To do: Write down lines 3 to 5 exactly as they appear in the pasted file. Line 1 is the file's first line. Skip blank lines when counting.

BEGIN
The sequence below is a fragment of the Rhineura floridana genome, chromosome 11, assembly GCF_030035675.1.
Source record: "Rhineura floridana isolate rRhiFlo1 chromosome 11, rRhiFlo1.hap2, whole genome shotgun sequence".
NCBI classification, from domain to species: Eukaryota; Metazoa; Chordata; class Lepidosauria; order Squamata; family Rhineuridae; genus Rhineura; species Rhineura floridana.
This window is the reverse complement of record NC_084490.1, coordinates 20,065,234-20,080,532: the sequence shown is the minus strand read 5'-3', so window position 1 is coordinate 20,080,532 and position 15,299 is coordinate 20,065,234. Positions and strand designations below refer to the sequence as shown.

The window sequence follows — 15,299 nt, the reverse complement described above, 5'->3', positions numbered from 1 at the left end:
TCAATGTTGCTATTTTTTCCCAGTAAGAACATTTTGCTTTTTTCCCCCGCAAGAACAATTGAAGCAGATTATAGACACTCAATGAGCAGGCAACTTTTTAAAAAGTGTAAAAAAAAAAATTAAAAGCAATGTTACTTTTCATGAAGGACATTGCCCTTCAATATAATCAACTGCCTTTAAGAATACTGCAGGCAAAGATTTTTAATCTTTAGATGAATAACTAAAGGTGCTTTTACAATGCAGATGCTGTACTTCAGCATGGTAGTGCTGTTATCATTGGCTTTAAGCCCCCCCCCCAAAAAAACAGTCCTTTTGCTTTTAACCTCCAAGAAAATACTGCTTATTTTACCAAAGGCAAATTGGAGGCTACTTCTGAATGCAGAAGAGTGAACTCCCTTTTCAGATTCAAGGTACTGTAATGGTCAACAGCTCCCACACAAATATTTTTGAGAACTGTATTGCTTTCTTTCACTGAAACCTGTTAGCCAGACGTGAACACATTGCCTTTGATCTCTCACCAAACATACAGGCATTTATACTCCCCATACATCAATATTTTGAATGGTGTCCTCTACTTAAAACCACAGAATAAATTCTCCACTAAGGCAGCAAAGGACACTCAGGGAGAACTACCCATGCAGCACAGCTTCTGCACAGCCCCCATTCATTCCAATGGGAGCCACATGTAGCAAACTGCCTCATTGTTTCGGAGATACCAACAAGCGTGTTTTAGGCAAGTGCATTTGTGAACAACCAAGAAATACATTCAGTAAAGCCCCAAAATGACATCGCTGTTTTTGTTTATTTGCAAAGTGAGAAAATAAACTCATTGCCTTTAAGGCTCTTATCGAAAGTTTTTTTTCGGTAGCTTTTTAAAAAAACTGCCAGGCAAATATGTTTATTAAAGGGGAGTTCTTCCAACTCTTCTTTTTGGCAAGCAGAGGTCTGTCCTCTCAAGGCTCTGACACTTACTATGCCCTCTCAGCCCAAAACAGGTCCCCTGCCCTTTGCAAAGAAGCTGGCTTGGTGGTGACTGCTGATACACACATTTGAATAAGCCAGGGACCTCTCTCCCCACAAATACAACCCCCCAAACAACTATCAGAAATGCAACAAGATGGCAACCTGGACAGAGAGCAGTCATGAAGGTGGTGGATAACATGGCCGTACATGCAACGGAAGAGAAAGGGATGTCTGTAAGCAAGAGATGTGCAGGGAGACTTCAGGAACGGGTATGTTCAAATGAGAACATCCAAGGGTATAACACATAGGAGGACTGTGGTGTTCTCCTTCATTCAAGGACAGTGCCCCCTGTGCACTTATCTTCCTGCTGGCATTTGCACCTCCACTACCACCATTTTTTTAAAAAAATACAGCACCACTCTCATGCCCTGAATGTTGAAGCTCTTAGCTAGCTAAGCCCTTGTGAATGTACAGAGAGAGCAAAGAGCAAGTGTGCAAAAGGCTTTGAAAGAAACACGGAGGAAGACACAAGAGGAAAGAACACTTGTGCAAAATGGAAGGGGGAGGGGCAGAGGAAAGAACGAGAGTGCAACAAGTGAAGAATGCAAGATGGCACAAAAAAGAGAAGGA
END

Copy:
NCBI classification, from domain to species: Eukaryota; Metazoa; Chordata; class Lepidosauria; order Squamata; family Rhineuridae; genus Rhineura; species Rhineura floridana.
This window is the reverse complement of record NC_084490.1, coordinates 20,065,234-20,080,532: the sequence shown is the minus strand read 5'-3', so window position 1 is coordinate 20,080,532 and position 15,299 is coordinate 20,065,234. Positions and strand designations below refer to the sequence as shown.

The window sequence follows — 15,299 nt, the reverse complement described above, 5'->3', positions numbered from 1 at the left end: